The DroneDefender Gun Disrupts Drone "Command and Control" Communication

Coming to a neighbor near you. 

Military Times

The U.S. Military’s new anti-drone weapon doesn’t require blasting the flying intruders out the sky. Rather, Battelle’s DroneDefender fires electromagnetic waves that disrupt how drones communicate with their operators, forcing them to hover in place, drop to the ground, or even return home on their own.

With more than 100 of the DroneDefenders already in the hands of the Departments of Defense and Homeland Security, the weapon may already be zapping drones out of the sky.

Civilian drones have already become a problem for the military, as the vehicles have been caught hovering behind installations, filming the classified schematics of bases like Area 51 and even Russian missile silos.

Currently only available for use by the military due to FCC restrictions, the ray gun may one day also help authorities defend the space around airports from civilian drones, which have had a series of close encounters with passenger jetliners.

“We’re disrupting the command and control link, basically the link between the pilot and the drone itself as well as doing GPS disruption,” Kimberly Stambler, Business Development and Sales Leader at Bastelle told The Navy Times.

Navy Times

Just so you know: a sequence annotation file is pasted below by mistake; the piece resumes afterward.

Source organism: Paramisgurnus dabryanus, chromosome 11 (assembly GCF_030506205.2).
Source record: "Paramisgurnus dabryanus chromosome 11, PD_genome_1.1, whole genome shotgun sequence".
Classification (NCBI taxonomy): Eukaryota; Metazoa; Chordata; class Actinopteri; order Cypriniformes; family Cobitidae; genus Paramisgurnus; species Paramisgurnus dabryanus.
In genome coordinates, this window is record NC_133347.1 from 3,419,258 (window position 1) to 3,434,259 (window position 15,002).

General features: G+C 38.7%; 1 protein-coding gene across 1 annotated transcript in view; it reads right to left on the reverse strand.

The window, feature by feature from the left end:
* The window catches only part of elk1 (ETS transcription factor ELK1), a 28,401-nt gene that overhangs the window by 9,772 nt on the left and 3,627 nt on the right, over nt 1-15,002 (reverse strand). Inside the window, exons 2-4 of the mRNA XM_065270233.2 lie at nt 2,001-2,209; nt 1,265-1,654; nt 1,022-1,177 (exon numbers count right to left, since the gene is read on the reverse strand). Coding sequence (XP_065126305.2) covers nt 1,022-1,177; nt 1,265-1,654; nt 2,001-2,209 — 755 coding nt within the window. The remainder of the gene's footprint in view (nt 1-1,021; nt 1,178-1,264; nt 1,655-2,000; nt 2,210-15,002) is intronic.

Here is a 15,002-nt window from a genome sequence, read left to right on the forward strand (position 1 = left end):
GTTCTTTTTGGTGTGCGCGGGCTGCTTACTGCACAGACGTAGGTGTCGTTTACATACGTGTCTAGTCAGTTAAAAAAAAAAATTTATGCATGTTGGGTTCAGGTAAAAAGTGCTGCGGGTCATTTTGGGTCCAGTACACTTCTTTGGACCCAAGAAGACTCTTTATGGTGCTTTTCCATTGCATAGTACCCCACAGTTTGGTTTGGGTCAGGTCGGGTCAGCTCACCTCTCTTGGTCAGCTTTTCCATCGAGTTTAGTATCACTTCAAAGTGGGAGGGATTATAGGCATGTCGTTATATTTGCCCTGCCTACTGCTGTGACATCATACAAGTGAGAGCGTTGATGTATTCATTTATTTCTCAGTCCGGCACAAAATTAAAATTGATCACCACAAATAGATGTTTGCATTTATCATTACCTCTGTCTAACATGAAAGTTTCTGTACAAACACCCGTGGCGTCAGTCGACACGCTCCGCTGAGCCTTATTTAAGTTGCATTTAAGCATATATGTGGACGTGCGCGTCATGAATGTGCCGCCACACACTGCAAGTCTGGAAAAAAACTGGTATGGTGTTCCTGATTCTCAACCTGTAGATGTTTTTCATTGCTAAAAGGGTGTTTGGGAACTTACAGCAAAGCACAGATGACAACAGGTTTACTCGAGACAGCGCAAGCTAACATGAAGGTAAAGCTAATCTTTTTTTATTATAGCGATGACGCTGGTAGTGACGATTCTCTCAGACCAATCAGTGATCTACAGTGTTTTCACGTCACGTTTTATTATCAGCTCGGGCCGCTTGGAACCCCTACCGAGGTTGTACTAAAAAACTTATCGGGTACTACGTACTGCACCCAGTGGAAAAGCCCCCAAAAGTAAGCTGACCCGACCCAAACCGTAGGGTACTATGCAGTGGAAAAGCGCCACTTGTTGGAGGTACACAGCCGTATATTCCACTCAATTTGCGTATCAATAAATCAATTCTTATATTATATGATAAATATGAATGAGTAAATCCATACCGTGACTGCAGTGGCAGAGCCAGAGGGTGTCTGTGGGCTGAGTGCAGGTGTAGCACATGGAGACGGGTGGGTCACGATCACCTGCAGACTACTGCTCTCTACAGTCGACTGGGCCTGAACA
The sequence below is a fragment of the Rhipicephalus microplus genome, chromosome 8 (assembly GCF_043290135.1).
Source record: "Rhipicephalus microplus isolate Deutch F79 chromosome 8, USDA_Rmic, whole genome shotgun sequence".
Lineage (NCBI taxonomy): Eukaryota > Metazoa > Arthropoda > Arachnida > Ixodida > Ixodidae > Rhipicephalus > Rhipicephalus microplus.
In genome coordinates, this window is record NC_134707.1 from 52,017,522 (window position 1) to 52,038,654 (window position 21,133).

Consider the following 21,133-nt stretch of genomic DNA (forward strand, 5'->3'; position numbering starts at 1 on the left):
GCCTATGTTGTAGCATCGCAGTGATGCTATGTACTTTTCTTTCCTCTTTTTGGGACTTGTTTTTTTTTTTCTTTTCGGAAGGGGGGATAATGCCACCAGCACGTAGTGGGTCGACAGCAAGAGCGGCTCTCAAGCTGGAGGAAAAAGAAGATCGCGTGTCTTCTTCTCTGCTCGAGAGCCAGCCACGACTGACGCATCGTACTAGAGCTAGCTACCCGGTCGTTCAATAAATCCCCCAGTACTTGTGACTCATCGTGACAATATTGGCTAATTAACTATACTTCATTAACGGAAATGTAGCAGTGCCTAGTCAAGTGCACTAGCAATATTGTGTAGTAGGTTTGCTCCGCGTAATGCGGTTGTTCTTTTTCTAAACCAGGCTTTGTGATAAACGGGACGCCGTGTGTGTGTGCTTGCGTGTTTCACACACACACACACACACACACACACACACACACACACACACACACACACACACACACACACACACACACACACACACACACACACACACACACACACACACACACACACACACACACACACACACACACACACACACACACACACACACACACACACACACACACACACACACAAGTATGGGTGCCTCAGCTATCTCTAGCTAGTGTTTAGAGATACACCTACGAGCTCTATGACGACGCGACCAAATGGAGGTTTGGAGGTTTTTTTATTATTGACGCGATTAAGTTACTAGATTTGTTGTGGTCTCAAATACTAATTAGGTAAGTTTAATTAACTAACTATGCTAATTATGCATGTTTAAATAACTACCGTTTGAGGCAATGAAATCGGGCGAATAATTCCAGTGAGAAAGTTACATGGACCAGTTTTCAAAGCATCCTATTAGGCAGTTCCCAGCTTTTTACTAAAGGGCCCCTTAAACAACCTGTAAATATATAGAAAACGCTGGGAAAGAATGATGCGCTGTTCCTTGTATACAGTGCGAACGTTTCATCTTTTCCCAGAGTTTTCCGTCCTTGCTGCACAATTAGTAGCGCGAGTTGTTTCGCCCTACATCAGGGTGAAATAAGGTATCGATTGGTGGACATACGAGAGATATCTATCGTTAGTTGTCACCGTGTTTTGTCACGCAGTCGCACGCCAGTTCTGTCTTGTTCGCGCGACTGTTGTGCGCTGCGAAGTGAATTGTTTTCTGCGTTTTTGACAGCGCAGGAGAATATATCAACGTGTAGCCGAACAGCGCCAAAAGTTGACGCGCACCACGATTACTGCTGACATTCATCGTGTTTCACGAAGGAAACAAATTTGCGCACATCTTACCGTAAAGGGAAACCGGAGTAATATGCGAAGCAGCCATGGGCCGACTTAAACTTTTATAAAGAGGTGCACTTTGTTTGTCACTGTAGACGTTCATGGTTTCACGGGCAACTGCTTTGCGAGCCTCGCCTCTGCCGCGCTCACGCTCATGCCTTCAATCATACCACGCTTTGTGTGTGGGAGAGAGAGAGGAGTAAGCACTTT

“Successfully tested and demonstrated against drone targets, the DroneDefender system provided a consistent response in field demonstrations. The remote control and GPS disruption responses are both fast acting, resulting in instant threat mitigation,” reads Battelle’s description of the DroneDefender.

With a range of about 400 meters, the DroneDefender is fast becoming the go-to weapon for federal authorities trying to keep their installations secure without resorting to more drastic measures. The lack of complete obliteration has been one of the most appealing aspects of the gun. When fired, drones do “one of three things,” says Stambler. “It will return home, it will land safely or hover in place. The most common one being return home.”

The popularity of the weapon with the federal government certainly suggests there may be a market among the public. While regulations currently prohibit sale of the DroneDefender outside of the federal government, we are already seeing people take anti-drone measures into their own hands. And they certainly aren’t sending the drones back home.